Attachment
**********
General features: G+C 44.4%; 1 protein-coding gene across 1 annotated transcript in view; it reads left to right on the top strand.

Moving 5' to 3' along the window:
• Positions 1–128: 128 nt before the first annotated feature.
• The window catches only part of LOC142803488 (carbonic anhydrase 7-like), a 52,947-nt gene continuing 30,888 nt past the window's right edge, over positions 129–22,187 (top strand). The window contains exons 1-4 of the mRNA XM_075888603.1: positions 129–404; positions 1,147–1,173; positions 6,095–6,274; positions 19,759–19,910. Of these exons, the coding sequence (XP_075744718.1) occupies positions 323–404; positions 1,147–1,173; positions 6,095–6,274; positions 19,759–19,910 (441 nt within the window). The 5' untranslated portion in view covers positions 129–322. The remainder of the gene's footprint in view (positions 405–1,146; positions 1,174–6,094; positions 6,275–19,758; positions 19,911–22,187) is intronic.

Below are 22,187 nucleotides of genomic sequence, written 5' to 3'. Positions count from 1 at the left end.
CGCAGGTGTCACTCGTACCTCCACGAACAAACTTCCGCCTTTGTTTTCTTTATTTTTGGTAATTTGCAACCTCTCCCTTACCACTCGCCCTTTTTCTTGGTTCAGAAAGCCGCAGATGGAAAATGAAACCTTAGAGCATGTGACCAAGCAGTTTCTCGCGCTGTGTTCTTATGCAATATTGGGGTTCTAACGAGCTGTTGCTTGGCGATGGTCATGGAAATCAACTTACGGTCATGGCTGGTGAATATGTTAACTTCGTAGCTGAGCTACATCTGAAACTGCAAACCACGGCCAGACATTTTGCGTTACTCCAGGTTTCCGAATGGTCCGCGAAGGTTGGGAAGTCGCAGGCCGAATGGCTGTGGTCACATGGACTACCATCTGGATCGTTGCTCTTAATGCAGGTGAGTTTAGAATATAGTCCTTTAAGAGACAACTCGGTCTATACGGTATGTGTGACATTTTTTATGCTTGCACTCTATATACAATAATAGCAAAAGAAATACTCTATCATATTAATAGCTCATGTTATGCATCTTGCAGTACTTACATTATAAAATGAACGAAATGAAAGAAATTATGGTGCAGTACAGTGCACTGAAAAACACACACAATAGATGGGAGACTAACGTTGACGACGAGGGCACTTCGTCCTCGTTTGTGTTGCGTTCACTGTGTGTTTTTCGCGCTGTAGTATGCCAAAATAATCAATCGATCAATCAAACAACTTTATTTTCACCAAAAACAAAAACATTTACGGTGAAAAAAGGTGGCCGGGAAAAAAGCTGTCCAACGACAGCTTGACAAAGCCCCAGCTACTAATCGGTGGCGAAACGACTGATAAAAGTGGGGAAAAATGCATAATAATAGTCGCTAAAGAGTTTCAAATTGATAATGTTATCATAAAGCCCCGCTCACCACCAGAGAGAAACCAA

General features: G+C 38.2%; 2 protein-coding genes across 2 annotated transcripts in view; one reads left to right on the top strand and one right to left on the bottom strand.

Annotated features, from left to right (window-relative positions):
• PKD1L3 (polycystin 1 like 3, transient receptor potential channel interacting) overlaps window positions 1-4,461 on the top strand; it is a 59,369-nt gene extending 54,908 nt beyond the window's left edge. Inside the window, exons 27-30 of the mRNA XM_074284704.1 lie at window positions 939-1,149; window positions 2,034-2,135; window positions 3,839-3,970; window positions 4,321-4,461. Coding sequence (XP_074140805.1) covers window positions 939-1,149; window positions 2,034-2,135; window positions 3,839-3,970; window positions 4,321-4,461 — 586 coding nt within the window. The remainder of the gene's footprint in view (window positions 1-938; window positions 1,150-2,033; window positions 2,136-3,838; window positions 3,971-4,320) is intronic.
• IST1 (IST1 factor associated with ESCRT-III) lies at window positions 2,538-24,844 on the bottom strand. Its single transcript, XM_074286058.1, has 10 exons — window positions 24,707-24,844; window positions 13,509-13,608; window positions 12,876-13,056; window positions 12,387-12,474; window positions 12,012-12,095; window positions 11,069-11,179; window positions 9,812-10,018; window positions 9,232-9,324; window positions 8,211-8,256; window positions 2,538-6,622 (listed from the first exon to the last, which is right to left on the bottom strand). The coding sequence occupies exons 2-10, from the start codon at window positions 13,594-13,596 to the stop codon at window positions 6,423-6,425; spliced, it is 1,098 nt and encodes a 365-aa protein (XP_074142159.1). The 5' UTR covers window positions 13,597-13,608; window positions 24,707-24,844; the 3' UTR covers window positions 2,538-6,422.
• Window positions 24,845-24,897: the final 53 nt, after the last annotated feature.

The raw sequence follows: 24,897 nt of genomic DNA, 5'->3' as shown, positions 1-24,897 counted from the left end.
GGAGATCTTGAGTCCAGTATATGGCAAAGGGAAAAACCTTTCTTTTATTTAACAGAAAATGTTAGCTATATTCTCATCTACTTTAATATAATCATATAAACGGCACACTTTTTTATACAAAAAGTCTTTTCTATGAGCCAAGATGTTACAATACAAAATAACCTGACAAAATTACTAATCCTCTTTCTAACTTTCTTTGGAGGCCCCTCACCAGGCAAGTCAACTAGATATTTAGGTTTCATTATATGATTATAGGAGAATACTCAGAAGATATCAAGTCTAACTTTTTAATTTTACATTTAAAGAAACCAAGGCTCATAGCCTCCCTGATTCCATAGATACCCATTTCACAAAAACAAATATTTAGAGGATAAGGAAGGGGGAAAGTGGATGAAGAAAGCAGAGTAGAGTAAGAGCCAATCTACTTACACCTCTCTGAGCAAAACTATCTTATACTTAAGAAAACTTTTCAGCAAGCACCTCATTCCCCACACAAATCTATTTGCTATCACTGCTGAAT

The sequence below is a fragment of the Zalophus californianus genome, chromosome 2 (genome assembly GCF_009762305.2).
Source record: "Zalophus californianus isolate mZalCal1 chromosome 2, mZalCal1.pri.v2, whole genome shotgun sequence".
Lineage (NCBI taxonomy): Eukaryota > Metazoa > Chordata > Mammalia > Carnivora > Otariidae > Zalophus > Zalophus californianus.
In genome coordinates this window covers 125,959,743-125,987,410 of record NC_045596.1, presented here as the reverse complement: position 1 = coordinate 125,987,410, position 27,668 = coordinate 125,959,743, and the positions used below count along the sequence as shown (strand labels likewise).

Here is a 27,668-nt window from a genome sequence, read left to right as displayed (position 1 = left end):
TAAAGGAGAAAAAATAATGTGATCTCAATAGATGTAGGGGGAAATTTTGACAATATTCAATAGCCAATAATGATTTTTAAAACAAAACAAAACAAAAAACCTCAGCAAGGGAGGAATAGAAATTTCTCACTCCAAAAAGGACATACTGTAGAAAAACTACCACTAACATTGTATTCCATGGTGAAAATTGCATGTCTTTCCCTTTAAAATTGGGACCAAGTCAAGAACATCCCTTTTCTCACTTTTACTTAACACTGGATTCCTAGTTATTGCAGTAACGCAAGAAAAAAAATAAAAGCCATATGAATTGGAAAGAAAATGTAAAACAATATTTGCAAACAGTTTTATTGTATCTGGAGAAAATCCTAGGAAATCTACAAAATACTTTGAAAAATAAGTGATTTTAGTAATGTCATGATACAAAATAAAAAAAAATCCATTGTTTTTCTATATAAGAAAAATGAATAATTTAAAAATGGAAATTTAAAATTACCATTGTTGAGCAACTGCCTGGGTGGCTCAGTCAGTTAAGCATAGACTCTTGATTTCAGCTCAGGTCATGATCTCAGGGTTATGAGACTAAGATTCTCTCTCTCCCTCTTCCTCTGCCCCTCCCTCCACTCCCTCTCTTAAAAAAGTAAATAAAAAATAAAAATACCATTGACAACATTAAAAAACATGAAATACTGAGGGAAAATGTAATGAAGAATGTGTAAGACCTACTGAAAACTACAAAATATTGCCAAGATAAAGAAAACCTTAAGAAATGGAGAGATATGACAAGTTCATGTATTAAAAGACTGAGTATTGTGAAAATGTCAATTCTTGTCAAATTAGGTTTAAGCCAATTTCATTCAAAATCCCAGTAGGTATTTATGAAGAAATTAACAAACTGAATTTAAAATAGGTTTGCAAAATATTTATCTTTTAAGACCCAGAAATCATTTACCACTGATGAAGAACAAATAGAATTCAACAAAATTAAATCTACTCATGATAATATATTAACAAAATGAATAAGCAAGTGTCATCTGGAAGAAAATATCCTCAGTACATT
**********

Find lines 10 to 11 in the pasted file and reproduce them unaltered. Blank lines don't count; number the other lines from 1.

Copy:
• IST1 (IST1 factor associated with ESCRT-III) lies at window positions 2,538-24,844 on the bottom strand. Its single transcript, XM_074286058.1, has 10 exons — window positions 24,707-24,844; window positions 13,509-13,608; window positions 12,876-13,056; window positions 12,387-12,474; window positions 12,012-12,095; window positions 11,069-11,179; window positions 9,812-10,018; window positions 9,232-9,324; window positions 8,211-8,256; window positions 2,538-6,622 (listed from the first exon to the last, which is right to left on the bottom strand). The coding sequence occupies exons 2-10, from the start codon at window positions 13,594-13,596 to the stop codon at window positions 6,423-6,425; spliced, it is 1,098 nt and encodes a 365-aa protein (XP_074142159.1). The 5' UTR covers window positions 13,597-13,608; window positions 24,707-24,844; the 3' UTR covers window positions 2,538-6,422.
• Window positions 24,845-24,897: the final 53 nt, after the last annotated feature.